Since no horizontal displacements occur, this
column will behave like a rod with zero lateral displacement
and its elastic modulus (constrained modulus) is therefore:
TA7W3
(30)
15
where
(31)
2(1 
The velocity of the Pwaves propagated along the rod
is:
p =_
n1^
9 "
L\
(32)
where V 3 is the velocity of shear waves (S  waves). No refleeted wave will occur since the rod is infinitely long and
the displacements of ths rod must therefore be of the form:
(33)
X =
which is the general expression for a sinusoidal wave with
amplitude A propagated downwards with the constant velocity
Vp.
The tensile stress on a horizontal plane is:
=  iAEnrr eia>
(34)
and the stress boundary condition at the surface (z = 0)
gives consequently:
pe
Cut
(35)
16
or
A 
(36)
Hence, by Eq. 33, the displacement O at the surface is:
(37)
A o
This is exactly the steadystate solution of the differential equation:
6 =
38)
which is also the equation of motion for the simple damped
oscillator shown in Fig. 9This oscillator, which congitul.
sists of just a dashpot with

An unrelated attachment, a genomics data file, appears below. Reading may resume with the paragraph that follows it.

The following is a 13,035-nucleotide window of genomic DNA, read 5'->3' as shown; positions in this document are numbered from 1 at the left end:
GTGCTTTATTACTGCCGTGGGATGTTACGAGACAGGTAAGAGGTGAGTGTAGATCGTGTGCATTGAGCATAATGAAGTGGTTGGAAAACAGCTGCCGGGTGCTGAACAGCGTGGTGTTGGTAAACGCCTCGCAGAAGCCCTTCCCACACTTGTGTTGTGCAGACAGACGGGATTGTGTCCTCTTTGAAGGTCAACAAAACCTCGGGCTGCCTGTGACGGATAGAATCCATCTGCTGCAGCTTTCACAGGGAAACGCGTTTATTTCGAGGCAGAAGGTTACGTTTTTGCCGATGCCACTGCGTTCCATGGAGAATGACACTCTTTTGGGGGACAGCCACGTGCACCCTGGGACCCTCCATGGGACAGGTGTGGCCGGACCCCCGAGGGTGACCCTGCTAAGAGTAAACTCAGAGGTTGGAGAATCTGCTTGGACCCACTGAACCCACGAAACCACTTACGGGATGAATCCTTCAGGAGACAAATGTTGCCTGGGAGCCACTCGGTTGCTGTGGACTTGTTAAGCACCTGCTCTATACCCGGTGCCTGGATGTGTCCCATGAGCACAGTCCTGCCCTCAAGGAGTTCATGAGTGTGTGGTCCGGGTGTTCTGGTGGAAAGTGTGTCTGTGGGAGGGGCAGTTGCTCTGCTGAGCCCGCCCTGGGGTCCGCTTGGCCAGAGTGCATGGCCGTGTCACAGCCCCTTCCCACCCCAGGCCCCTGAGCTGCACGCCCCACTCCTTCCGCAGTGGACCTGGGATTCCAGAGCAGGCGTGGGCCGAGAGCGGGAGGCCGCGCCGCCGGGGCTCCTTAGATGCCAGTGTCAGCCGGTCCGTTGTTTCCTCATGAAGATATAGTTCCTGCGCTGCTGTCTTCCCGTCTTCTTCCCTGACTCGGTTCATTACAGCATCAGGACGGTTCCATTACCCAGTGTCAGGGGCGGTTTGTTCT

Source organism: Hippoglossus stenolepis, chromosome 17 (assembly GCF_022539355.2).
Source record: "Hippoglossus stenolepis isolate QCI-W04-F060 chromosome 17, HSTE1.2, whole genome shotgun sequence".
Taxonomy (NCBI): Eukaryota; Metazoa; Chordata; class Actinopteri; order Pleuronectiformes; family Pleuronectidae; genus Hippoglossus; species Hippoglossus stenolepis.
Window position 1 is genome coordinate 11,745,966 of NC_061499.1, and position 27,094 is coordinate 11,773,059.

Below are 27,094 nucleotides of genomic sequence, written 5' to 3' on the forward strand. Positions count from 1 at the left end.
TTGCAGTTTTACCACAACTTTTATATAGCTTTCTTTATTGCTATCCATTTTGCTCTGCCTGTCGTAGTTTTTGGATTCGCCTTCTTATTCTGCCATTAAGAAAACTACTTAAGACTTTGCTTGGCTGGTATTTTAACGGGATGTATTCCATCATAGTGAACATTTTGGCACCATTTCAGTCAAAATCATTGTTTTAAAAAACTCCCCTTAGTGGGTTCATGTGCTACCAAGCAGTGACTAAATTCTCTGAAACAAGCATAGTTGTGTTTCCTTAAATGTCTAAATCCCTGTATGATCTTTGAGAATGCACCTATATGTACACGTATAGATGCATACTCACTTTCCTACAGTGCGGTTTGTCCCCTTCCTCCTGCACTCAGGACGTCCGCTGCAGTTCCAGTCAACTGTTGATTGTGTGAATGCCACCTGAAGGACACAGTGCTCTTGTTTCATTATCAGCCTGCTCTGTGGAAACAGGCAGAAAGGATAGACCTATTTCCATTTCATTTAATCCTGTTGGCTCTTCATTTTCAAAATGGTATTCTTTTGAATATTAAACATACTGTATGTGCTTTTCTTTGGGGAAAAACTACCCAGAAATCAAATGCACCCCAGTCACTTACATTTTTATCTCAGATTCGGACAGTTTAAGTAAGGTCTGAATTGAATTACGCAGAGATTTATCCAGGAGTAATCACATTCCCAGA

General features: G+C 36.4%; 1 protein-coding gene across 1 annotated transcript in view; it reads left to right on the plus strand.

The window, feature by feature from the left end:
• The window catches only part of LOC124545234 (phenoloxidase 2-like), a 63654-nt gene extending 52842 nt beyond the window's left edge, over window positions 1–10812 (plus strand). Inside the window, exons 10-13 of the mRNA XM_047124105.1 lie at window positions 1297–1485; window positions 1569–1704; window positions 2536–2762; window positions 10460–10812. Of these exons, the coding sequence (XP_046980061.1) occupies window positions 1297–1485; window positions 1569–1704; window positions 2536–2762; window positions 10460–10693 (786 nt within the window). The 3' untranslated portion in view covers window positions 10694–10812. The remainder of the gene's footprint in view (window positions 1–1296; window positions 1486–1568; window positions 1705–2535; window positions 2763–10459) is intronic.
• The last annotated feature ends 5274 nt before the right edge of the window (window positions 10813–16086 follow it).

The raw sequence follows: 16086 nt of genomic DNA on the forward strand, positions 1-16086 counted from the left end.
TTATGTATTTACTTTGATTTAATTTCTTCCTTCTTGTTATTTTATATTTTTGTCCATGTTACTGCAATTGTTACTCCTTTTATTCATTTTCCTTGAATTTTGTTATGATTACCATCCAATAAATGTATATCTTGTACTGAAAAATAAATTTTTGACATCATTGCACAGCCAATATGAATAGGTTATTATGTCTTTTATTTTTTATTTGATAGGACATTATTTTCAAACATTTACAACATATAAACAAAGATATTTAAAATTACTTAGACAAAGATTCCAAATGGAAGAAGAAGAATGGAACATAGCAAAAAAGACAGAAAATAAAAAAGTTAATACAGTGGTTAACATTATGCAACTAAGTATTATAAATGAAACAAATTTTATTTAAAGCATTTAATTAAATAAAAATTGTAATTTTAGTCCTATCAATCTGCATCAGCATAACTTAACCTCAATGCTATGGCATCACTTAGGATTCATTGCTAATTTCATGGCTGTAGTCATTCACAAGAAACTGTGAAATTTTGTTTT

10
the damping coefficient:
C = 12^
<39)
can therefore be used as an
analog for the uniformly
Fig. 9
Analog for
Half Space
loaded half space as long as
we are only interested in the
displacement of the surface.
This analogy between energy dissipation due to wave
17
propagation and that due to viscous damping is of great interest, since it allows us to study the behavior of an infinite system by considering a simple finite system.
It is
one of the aims of this paper to show that it is possible to
extend this idea to more complicated systems.
In particular,
we will study a system consisting of a rigid circular footing resting on the surface of an elastic half space.
The material elements of an elastic half space possess
no damping properties.
The observed energy dissipation is
therefore entirely due to the infinite geometry of the system, and it will in the following be referred to as geometrical damping, as opposed to viscous damping, which is usually